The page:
Long blamed for congestion and social disunity, China’s gated communities continue to be desirable places to live

Zhang Yan’s neighborhood in central Beijing is a safe one—at least that was what she thought when she went to bed as usual one evening, leaving her front door unlocked. But when she got up later to check the source of a commotion in her living room, she found that her bag was gone.

The thief escaped, despite the fact that Zhang lived in a “closed” residential community, surrounded by walls, with security guards at the entrances and multiple surveillance cameras in the stairwells. “I called the police…but when we went to view the tape, we found that those exact few minutes of footage had been deleted,” Zhang told TWOC, suspecting an inside job by the property management company in charge of the community; but without proof, “there was nothing we could do.”

In much of the world, gated areas of apartment blocks are the domain of the super-rich, but in China, they have become a middle-class norm. With their high walls and restricted entry to the public, the vast “closed communities” that occupy China’s urban landscape are prized by prospective homeowners for their convenient housing services, provided by property management companies, and a sense of exclusivity and safety (though Zhang’s story suggests there is no guarantee of this). Urban planners and sociologists, however, decry them for the problems they pose for traffic and social cohesion.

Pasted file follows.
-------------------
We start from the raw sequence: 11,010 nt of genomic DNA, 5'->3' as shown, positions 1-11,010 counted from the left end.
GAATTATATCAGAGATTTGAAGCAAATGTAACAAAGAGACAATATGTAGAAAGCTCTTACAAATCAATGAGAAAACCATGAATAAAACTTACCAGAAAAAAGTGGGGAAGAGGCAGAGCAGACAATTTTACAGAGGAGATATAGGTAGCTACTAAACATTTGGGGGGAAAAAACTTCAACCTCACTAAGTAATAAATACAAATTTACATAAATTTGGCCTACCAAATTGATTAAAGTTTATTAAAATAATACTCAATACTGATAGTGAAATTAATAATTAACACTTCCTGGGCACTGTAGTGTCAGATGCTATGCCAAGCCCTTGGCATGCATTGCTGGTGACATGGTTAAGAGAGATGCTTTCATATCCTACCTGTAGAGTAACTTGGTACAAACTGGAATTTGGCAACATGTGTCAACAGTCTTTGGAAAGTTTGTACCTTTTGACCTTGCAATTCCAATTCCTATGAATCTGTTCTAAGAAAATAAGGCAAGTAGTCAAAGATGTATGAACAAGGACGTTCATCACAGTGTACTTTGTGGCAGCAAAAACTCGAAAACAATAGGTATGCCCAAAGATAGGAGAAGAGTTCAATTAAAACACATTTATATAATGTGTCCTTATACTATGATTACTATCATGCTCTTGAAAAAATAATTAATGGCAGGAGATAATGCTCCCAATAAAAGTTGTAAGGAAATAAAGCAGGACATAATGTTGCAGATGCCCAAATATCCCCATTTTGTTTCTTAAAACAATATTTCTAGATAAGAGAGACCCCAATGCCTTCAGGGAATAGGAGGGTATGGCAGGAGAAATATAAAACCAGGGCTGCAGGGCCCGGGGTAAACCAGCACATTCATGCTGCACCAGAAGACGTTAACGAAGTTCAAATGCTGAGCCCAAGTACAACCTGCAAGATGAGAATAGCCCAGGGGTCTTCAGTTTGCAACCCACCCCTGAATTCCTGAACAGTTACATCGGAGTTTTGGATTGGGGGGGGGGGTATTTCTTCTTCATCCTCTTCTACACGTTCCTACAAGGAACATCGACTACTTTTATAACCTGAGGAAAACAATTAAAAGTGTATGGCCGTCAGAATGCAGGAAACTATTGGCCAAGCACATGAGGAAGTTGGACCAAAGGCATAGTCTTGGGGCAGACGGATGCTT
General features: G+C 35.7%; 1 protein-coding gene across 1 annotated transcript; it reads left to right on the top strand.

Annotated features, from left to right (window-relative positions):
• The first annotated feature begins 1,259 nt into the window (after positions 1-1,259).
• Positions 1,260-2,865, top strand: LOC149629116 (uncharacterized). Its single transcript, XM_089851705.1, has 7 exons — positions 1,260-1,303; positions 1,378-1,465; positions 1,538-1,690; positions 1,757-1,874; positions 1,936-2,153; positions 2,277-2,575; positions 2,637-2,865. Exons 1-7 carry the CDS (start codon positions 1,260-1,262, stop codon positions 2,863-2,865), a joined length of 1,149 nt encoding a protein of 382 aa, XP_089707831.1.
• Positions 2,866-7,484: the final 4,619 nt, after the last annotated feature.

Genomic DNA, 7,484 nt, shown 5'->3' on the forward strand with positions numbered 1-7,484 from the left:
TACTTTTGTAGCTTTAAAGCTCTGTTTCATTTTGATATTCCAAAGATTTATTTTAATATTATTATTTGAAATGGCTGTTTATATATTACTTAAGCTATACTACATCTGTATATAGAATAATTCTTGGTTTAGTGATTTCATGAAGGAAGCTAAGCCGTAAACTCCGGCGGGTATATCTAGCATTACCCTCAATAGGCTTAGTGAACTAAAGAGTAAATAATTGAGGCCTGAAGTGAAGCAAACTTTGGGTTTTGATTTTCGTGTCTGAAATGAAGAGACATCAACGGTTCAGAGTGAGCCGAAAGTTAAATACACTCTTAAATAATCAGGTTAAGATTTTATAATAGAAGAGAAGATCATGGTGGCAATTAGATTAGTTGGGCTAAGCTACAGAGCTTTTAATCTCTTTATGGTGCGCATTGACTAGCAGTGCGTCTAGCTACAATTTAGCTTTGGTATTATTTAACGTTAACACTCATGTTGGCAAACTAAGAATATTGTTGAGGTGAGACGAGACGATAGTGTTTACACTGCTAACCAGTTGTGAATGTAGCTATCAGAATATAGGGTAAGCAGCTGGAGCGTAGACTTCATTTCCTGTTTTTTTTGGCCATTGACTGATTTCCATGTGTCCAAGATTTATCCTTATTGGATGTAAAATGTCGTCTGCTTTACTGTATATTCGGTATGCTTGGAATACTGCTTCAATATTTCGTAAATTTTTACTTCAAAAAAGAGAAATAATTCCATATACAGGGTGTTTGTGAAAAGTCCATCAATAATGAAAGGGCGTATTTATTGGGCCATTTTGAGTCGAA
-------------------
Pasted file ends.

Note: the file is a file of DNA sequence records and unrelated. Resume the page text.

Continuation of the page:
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Building Blocks is a story from our issue, “Contagion.” To read the entire issue, become a subscriber and receive the full magazine. Alternatively, you can purchase the digital version from the App Store.


author Sam Davies

Sam Davies is the deputy managing editor at The World of Chinese. He writes mainly about society, sport, and culture, with his pieces touching on diverse topics from the future of China’s ski industry to efforts to prevent juvenile crime.

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